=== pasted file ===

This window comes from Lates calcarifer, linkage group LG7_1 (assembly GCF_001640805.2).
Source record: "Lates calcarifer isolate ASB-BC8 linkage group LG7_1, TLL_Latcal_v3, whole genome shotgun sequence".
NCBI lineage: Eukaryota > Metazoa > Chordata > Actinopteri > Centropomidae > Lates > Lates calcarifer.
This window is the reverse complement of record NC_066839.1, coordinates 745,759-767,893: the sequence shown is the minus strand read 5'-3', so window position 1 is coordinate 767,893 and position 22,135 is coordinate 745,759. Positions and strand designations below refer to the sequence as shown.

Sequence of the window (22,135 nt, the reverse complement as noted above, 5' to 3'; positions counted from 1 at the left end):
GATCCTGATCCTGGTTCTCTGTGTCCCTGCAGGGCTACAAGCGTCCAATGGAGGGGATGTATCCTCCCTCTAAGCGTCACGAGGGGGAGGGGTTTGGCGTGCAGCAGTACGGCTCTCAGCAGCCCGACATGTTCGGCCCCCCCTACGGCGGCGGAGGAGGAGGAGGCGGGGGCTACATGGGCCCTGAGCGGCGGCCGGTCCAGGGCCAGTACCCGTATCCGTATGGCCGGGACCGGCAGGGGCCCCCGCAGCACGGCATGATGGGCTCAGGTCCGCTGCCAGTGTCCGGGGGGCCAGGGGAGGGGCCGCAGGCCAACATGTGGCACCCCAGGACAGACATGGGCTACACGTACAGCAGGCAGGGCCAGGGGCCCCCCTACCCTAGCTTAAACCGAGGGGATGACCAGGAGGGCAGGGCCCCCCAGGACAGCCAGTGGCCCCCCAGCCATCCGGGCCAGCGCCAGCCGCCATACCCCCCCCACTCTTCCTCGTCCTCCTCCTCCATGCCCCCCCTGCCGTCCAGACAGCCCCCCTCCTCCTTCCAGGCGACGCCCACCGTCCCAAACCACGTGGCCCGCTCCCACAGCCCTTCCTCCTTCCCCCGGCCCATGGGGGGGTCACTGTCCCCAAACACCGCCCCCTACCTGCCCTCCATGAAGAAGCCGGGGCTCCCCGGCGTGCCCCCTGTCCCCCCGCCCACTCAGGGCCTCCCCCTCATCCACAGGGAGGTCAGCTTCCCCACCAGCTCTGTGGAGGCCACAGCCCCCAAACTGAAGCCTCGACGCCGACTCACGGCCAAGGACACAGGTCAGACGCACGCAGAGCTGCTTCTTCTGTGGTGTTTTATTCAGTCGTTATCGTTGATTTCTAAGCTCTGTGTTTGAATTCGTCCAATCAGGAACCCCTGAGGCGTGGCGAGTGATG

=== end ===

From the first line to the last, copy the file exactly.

This window comes from Lates calcarifer, linkage group LG7_1 (assembly GCF_001640805.2).
Source record: "Lates calcarifer isolate ASB-BC8 linkage group LG7_1, TLL_Latcal_v3, whole genome shotgun sequence".
NCBI lineage: Eukaryota > Metazoa > Chordata > Actinopteri > Centropomidae > Lates > Lates calcarifer.
This window is the reverse complement of record NC_066839.1, coordinates 745,759-767,893: the sequence shown is the minus strand read 5'-3', so window position 1 is coordinate 767,893 and position 22,135 is coordinate 745,759. Positions and strand designations below refer to the sequence as shown.

Sequence of the window (22,135 nt, the reverse complement as noted above, 5' to 3'; positions counted from 1 at the left end):
GATCCTGATCCTGGTTCTCTGTGTCCCTGCAGGGCTACAAGCGTCCAATGGAGGGGATGTATCCTCCCTCTAAGCGTCACGAGGGGGAGGGGTTTGGCGTGCAGCAGTACGGCTCTCAGCAGCCCGACATGTTCGGCCCCCCCTACGGCGGCGGAGGAGGAGGAGGCGGGGGCTACATGGGCCCTGAGCGGCGGCCGGTCCAGGGCCAGTACCCGTATCCGTATGGCCGGGACCGGCAGGGGCCCCCGCAGCACGGCATGATGGGCTCAGGTCCGCTGCCAGTGTCCGGGGGGCCAGGGGAGGGGCCGCAGGCCAACATGTGGCACCCCAGGACAGACATGGGCTACACGTACAGCAGGCAGGGCCAGGGGCCCCCCTACCCTAGCTTAAACCGAGGGGATGACCAGGAGGGCAGGGCCCCCCAGGACAGCCAGTGGCCCCCCAGCCATCCGGGCCAGCGCCAGCCGCCATACCCCCCCCACTCTTCCTCGTCCTCCTCCTCCATGCCCCCCCTGCCGTCCAGACAGCCCCCCTCCTCCTTCCAGGCGACGCCCACCGTCCCAAACCACGTGGCCCGCTCCCACAGCCCTTCCTCCTTCCCCCGGCCCATGGGGGGGTCACTGTCCCCAAACACCGCCCCCTACCTGCCCTCCATGAAGAAGCCGGGGCTCCCCGGCGTGCCCCCTGTCCCCCCGCCCACTCAGGGCCTCCCCCTCATCCACAGGGAGGTCAGCTTCCCCACCAGCTCTGTGGAGGCCACAGCCCCCAAACTGAAGCCTCGACGCCGACTCACGGCCAAGGACACAGGTCAGACGCACGCAGAGCTGCTTCTTCTGTGGTGTTTTATTCAGTCGTTATCGTTGATTTCTAAGCTCTGTGTTTGAATTCGTCCAATCAGGAACCCCTGAGGCGTGGCGAGTGATG